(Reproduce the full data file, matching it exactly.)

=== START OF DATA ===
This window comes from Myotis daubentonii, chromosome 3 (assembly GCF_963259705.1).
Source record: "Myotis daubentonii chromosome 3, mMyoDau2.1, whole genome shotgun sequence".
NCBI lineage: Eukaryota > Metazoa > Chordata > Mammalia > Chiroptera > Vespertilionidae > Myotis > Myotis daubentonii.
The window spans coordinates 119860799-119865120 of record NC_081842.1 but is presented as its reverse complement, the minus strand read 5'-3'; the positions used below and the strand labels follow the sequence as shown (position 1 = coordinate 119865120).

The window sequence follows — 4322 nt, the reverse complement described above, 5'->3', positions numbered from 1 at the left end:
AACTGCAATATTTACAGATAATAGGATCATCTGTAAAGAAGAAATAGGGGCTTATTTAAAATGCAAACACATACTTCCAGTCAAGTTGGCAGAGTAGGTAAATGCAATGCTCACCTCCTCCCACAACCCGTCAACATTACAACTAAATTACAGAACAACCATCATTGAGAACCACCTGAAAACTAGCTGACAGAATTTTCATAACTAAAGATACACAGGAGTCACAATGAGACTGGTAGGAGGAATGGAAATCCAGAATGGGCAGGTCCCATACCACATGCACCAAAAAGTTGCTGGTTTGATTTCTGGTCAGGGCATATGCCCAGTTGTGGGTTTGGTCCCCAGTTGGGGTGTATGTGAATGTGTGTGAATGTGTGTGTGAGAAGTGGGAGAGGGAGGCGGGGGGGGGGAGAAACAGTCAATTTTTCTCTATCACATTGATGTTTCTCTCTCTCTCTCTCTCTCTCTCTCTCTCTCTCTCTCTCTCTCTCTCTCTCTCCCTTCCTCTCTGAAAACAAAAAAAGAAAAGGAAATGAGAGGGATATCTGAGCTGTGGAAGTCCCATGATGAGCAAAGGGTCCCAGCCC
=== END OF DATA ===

This window comes from Myotis daubentonii, chromosome 3 (assembly GCF_963259705.1).
Source record: "Myotis daubentonii chromosome 3, mMyoDau2.1, whole genome shotgun sequence".
NCBI lineage: Eukaryota > Metazoa > Chordata > Mammalia > Chiroptera > Vespertilionidae > Myotis > Myotis daubentonii.
The window spans coordinates 119860799-119865120 of record NC_081842.1 but is presented as its reverse complement, the minus strand read 5'-3'; the positions used below and the strand labels follow the sequence as shown (position 1 = coordinate 119865120).

The window sequence follows — 4322 nt, the reverse complement described above, 5'->3', positions numbered from 1 at the left end:
AACTGCAATATTTACAGATAATAGGATCATCTGTAAAGAAGAAATAGGGGCTTATTTAAAATGCAAACACATACTTCCAGTCAAGTTGGCAGAGTAGGTAAATGCAATGCTCACCTCCTCCCACAACCCGTCAACATTACAACTAAATTACAGAACAACCATCATTGAGAACCACCTGAAAACTAGCTGACAGAATTTTCATAACTAAAGATACACAGGAGTCACAATGAGACTGGTAGGAGGAATGGAAATCCAGAATGGGCAGGTCCCATACCACATGCACCAAAAAGTTGCTGGTTTGATTTCTGGTCAGGGCATATGCCCAGTTGTGGGTTTGGTCCCCAGTTGGGGTGTATGTGAATGTGTGTGAATGTGTGTGTGAGAAGTGGGAGAGGGAGGCGGGGGGGGGGAGAAACAGTCAATTTTTCTCTATCACATTGATGTTTCTCTCTCTCTCTCTCTCTCTCTCTCTCTCTCTCTCTCTCTCTCTCTCTCTCTCCCTTCCTCTCTGAAAACAAAAAAAGAAAAGGAAATGAGAGGGATATCTGAGCTGTGGAAGTCCCATGATGAGCAAAGGGTCCCAGCCC